Ignore the so-called “experts” who recommend that you save only a few thousand dollars before spending on the fun stuff.
Rule #2: Your expenses now are not your expenses in an emergency.
Think about it: If you lost your job and were worried about money, would you seriously go on a vacation? Eat out every weekend? Even continue investing or prepaying your mortgage?
I doubt it.
In fact, you might even take it a step further — cancel your cable subscription, start clipping coupons, and put a moratorium on gift-giving. During a crisis, your fixed expenses like mortgage payments and childcare costs would stay the same, but your discretionary spending would decidedly not.
So it pays to ask yourself what your expenses would really be during an emergency.
To do that, take a good look at your budget as it currently stands. Make a copy and start crossing off the expenses you’d definitely eliminate during a crisis. And adjust numbers as needed for those costs that you’d be able to reduce. Add it up to get a decent estimate for your monthly expenses during an actual emergency.
So, for instance, let’s say you regularly average $6000 a month in living expenses. After reviewing your numbers, your emergency costs might total just $5500 a month or even less.
Rule #3: Take a good look at your income.
One important area to examine is just how stable your income really is. After all, the more likely you are to lose some or all of your income, the more you’ll need saved up in your emergency fund.
For instance, some income streams are a sure thing — bond payouts, Social Security, guaranteed fees in a contract. Your job usually isn’t all that secure, since most people have at-will employment, meaning your employer can fire you at any time. But you still may have some assurances there — like a guaranteed amount of severance, for instance.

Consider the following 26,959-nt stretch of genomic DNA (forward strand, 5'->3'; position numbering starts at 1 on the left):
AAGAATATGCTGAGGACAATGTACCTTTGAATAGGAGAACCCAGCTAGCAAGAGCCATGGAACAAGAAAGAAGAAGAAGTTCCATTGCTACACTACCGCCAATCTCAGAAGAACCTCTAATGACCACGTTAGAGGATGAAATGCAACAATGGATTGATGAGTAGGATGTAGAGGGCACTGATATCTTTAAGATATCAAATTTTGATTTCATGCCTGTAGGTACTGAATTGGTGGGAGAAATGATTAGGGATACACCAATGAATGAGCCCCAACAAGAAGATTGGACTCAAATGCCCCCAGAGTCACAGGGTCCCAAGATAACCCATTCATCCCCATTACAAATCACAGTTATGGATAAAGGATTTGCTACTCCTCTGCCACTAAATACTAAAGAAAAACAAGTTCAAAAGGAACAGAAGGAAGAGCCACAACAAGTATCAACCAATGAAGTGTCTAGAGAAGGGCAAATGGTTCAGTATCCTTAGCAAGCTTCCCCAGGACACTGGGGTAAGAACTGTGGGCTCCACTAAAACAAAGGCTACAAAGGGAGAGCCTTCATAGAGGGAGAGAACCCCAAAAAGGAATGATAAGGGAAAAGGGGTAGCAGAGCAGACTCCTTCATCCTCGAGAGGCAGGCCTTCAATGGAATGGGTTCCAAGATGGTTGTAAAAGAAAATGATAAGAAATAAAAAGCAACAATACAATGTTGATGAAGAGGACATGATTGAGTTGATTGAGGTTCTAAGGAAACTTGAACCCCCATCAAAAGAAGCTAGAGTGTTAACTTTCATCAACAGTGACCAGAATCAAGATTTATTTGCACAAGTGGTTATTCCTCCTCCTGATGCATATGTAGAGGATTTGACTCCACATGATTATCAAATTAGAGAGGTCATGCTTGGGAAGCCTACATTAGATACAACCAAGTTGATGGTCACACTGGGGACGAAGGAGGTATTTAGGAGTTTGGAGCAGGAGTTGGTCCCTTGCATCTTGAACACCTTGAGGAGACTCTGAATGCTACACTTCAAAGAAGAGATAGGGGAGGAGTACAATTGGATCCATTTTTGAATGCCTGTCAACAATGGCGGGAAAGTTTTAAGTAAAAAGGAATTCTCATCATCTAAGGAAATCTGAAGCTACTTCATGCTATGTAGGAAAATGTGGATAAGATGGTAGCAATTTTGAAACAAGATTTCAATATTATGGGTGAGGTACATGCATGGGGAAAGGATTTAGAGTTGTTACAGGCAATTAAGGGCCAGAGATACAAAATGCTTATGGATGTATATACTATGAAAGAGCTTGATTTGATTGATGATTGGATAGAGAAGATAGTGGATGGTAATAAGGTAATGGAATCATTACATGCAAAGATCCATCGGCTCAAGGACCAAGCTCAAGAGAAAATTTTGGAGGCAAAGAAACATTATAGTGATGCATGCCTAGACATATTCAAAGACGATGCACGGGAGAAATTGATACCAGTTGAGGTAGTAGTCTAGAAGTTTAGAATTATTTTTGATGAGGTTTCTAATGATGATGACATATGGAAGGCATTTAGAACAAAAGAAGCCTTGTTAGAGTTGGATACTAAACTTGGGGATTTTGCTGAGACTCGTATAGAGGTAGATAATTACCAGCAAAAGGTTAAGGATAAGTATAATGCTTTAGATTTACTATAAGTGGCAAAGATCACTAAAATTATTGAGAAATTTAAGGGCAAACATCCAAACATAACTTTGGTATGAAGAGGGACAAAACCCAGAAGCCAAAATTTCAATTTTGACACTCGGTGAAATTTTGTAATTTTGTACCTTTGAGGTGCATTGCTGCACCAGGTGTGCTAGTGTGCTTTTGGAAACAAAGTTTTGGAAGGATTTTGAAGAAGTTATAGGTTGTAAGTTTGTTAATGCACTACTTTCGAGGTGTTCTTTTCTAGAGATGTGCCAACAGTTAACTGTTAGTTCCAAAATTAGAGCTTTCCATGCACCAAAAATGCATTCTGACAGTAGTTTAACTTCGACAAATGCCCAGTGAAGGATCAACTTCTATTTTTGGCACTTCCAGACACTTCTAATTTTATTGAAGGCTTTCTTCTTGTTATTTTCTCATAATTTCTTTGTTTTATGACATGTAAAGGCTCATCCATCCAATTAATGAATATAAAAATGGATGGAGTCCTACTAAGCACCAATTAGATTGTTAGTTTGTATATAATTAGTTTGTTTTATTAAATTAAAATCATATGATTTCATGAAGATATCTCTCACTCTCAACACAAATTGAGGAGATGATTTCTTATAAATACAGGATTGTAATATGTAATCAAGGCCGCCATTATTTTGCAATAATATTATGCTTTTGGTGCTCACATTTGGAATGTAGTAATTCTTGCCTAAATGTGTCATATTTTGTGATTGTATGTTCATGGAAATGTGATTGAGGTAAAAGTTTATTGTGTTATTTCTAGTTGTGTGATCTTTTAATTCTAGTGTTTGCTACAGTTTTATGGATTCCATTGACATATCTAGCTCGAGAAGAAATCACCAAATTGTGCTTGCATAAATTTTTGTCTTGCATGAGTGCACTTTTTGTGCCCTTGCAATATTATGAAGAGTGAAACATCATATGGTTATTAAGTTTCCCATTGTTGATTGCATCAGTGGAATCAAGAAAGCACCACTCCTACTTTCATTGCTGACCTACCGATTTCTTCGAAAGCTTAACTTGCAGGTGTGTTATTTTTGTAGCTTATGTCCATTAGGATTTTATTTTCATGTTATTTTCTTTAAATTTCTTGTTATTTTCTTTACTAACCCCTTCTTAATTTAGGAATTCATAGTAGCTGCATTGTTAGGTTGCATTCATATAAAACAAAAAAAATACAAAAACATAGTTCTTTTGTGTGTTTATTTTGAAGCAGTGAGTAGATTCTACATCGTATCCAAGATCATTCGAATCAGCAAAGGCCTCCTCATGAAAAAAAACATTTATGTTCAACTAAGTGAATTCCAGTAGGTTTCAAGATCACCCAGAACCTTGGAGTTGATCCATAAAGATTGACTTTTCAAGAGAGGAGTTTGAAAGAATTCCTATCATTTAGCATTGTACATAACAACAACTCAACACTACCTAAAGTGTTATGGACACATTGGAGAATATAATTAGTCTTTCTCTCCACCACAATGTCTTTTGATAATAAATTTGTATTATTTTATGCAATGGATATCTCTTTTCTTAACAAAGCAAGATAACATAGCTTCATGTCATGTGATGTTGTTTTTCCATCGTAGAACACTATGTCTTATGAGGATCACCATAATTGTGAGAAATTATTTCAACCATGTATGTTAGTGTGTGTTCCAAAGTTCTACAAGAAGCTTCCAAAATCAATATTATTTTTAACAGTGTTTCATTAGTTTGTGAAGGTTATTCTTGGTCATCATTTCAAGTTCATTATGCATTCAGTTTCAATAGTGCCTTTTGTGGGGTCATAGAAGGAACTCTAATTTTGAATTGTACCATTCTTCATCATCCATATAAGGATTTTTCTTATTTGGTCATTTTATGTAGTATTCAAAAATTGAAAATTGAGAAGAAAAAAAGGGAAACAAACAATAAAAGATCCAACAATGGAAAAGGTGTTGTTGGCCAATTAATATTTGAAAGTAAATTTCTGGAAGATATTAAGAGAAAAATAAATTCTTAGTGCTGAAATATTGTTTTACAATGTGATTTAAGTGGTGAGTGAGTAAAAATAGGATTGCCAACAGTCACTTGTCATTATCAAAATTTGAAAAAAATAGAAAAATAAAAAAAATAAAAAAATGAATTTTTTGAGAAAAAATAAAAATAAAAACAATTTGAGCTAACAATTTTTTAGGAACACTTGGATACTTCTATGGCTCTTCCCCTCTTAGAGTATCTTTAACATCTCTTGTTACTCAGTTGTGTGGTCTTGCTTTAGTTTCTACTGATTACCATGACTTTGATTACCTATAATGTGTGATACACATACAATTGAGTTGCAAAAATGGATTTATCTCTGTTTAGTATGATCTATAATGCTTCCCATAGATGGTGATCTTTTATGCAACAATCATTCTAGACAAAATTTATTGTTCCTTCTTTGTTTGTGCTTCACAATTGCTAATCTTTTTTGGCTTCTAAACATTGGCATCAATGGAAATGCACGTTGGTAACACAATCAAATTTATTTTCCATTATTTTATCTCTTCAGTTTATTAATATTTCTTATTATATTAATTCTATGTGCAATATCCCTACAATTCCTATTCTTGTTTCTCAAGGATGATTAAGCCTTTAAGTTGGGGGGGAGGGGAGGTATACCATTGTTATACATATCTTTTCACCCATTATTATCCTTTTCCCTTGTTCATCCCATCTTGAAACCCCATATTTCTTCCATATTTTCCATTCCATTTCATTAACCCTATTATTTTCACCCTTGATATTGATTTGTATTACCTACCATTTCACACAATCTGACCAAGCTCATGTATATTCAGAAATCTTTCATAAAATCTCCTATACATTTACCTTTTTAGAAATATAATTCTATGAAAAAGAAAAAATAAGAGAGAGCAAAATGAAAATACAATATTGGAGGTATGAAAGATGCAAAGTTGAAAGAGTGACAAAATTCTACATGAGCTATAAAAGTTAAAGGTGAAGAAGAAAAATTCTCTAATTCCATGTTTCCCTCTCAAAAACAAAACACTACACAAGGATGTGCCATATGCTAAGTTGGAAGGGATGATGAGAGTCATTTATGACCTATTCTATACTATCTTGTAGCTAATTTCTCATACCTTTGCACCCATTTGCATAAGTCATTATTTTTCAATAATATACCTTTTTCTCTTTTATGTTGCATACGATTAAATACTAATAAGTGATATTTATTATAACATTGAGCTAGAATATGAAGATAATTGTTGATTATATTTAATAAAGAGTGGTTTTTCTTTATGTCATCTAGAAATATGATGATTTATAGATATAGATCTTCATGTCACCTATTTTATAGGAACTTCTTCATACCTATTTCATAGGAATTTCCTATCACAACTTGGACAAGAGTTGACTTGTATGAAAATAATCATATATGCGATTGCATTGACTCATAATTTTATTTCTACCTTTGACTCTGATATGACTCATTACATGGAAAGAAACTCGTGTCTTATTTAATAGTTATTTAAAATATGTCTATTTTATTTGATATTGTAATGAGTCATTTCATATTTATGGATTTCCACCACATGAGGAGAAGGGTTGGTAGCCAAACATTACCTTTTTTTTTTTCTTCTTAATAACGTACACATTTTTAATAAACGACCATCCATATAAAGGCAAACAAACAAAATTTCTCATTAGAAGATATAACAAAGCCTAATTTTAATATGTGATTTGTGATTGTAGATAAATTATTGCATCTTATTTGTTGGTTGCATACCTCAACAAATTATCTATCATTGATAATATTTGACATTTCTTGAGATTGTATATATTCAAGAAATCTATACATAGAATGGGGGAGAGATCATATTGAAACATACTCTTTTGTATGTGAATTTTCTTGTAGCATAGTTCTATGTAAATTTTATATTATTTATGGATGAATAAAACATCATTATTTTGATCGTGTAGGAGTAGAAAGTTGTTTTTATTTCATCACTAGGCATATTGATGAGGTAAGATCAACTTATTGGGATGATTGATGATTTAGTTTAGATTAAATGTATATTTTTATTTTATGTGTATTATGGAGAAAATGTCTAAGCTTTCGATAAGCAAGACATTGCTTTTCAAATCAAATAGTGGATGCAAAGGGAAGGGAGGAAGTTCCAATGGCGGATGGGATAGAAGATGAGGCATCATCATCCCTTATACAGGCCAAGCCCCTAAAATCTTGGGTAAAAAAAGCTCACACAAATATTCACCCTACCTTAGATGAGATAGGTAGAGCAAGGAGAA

Also, consider how much income you’ll actually need to replace. If you’re disabled, for instance, and have the right insurance coverage, you may still receive a large percentage of your regular paycheck. Even if you lose your job, you may be able to live mostly (or entirely) on your spouse’s take-home pay.
Examine your own family’s income and insurance policies to gauge how much income replacement you’d really need in an emergency.
Rule #4: You’re the one who needs to feel secure with your savings.
Sticking with a guideline — six months of expenses saved, nine months, etc. — isn’t enough if you’re still scared of running out of cash.
You know, I’ve heard Suze Orman advocate time and time again for a twelve-month emergency fund. Most experts suggest three, six, or nine months, so Suze’s a total outlier on this one.
But I love her recommendation. Because that amount in savings makes me feel secure. So that’s our family’s emergency fund savings account goal — at least for the time being.
And your family? You’ll need to decide for yourself how much money you truly need and how much you require to give you that priceless feeling of security.
So what’s your emergency fund savings goal? Let me know in the comments!